The project managers have also committed to a dissemination program to be sure that the experience gained is not lost. Several articles about the project have been posted in publications like “Green Horizons,” and in wider networks around Europe that follow efforts related to improving water quality. Project materials are posted on the project website and on the websites of REC Country offices, as well as on the websites of participating NGOs. Further dissemination activities are being planned by the DRP and ICPDR.

Results and Impact

Lessons for Replication

The project has been a success because, in the end, it reflects a “bottom-up” approach. It focused on local needs and local solutions informed by experience elsewhere, adapted to fit the particular circumstances presented in each country and each locality. It also worked because the project design was flexible enough to respond to unanticipated needs and challenges. Two Study Tours (one to the US and one to Netherlands), attended by government officials and NGOs from each participating country, helped provide concrete examples from mature systems of environmental protection on how to implement and carry out plans to provide information to the public and to respond to requests from the public.

We can offer a number of lessons that can help inform and build broader basin-wide improvements in access to environmental/water information and environmental public participation. These include:

Lessons learned by participants in the project

• Government agencies on all levels need concrete, clear procedures for accepting, processing and responding adequately to information requests,

– Useful examples of such procedures are available in other countries, and from earlier projects, see e.g. http://www.rec.org/REC/Programs/PublicParticipation/DanubeInformation/default.html

– The art is to understand how best to adapt these examples to the specific national/local conditions; clearly, one size does not fit all.

• It will be difficult for government agencies to be responsive to requests unless they catalogue what kind of information they have and where this information can be found within the agency:

– Databases and other ways of gathering and organizing information are essential.

• Setting clear rules and procedures for what information is legitimately confidential will make release of other information less difficult because it removes uncertain discretion that can be interpreted too restrictively.

• Advocacy for change by NGOs can be a combination of criticism and partnership with the government, depending on specific issues.

• There is always greater force in numbers; therefore in developing alliances with each other, NGOs should look for points of agreement even with groups they might otherwise disagree with, acknowledging that the areas of agreement might be limited;

• Engaging the broader public in issues of access to information and public participation requires significant outreach, clear language and inclusiveness.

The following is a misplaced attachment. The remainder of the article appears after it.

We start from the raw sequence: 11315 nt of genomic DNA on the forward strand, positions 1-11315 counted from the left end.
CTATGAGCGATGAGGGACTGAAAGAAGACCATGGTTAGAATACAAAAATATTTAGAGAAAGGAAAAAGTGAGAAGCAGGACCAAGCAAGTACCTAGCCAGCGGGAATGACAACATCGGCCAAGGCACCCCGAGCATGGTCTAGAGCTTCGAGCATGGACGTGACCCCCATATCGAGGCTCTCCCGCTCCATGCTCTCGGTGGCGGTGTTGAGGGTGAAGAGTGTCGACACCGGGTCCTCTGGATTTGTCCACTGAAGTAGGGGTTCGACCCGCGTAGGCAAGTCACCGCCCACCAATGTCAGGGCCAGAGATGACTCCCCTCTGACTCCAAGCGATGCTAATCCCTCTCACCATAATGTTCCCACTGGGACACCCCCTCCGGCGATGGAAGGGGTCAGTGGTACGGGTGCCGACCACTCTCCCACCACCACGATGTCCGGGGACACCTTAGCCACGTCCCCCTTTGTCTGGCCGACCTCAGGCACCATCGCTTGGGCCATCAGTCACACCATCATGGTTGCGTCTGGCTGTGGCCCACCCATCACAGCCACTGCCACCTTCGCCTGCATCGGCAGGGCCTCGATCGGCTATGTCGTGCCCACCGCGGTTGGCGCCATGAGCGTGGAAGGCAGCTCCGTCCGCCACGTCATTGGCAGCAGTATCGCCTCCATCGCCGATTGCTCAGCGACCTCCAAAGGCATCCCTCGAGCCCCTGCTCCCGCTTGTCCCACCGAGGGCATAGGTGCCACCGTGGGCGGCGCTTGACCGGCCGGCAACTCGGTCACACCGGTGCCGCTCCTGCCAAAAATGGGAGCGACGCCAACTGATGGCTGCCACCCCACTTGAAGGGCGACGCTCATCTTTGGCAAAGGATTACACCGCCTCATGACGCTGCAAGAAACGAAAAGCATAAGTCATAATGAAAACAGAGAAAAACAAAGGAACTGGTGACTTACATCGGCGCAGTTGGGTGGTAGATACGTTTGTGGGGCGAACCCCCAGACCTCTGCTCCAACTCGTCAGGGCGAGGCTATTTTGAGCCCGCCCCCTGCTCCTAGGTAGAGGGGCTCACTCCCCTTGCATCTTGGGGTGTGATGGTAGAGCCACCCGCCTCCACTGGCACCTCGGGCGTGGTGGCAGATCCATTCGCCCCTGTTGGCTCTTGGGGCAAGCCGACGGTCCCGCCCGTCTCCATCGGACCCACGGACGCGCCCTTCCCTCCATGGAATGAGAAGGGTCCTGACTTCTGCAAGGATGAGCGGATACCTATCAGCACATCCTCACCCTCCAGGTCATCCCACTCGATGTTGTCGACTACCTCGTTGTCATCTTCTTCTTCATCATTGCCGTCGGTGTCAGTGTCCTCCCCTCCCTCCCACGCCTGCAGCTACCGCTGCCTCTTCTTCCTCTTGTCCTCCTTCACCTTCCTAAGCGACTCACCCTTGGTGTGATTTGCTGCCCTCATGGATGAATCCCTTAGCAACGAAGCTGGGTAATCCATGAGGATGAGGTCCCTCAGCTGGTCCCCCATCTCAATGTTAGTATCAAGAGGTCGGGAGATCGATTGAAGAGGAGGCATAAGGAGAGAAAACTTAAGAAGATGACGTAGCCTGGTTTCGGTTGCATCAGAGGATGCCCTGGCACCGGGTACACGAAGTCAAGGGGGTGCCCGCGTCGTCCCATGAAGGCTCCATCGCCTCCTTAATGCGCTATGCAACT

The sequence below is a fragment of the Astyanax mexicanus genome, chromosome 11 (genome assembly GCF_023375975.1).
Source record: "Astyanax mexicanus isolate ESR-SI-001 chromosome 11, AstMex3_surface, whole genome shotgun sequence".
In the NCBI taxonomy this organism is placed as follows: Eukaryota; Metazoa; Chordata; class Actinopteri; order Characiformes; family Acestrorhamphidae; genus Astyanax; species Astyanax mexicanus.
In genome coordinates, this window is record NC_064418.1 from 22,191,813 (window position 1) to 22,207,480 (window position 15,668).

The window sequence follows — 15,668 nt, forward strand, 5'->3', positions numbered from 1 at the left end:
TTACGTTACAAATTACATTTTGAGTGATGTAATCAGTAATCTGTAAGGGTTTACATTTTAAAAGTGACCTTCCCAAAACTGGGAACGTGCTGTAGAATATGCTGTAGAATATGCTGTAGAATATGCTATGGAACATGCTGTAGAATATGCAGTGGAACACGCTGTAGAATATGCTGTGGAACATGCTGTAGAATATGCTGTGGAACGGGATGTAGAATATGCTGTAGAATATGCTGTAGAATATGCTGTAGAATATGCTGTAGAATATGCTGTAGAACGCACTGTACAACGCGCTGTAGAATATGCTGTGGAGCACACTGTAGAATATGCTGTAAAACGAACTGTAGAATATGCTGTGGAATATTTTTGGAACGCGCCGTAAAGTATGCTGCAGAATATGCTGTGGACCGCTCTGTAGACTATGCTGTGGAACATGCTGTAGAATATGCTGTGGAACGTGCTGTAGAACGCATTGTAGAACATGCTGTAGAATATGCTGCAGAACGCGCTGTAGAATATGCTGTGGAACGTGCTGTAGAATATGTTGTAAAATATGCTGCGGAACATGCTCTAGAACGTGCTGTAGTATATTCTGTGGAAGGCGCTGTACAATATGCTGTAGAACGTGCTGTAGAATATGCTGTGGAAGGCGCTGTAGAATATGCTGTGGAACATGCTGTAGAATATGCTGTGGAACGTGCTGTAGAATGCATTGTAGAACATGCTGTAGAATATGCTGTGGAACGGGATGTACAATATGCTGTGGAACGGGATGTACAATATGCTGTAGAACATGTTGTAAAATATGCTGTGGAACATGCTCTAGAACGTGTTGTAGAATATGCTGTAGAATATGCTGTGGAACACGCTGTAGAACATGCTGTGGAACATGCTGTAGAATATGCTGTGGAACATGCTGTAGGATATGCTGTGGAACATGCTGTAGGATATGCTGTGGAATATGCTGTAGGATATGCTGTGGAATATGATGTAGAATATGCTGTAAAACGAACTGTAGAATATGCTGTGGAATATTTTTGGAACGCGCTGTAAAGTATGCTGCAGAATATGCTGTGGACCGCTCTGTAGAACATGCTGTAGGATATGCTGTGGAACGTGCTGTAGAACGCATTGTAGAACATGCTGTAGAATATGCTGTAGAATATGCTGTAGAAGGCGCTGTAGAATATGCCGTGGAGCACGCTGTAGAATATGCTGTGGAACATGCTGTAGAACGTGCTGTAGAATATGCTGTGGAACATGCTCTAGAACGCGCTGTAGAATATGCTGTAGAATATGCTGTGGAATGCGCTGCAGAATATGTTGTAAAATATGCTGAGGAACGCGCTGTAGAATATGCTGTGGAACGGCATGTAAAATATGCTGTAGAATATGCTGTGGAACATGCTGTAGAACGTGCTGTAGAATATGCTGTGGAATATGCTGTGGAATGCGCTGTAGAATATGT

• Without the trust, confidence and interest of the public, government agencies are isolated and their decisions may not be optimal.

• Government agencies need public allies at every stage of regulation and implementation in order to strengthen these regulations and this implementation.

• Involvement of the public leads to increased essential practical, local and sometimes technical knowledge.

• Access to information and public participation can increase respect for rights and laws.

Project related lessons • Sharing of lessons and practices between countries can ensure better progress in each country.

• Collaborative efforts of government officials and NGO representatives reduce mutual suspicion and help build government-NGO-bridges.

• Iterative processes help build solid and sustainable results.

• Learning-by-doing is critical to build long lasting capacity with government officials and NGOs and ensures that they feel ownership of the issues they have been working on.

Lessons for groups organizing projects such as these

• Change that involves altering the thinking and behavior of human beings is a step-by-step process, where small successes can breed more success.

• Participants are predominantly interested in practical ideas, less in theory.

• Projects can facilitate learning by:

– Bringing in-depth knowledge from other countries

– Building bridges between sectors within countries, and between countries

– Assisting with “cultural interpretation” to make lessons relevant to local circumstances.

Main Results

The many concrete achievements include the development of a number of manuals and brochures to aid individuals, NGOs and governments to improve their skills in access to information and information dissemination and to better carry out their responsibilities. Although the five countries are pursuing different tasks on different timetables, there are some common elements among their expected products and outcomes.

Depending on the country, the expected tools or “products” include:

• information brochures for ordinary citizens and/or NGOs on what information is available, how to obtain it and what to do if a request is refused;

• development of databases (including information sources, substances, emissions, stakeholders contacts, etc.) that improve understanding of what information exists and where it is located (which offices and agencies), in preparation for improving access to that information;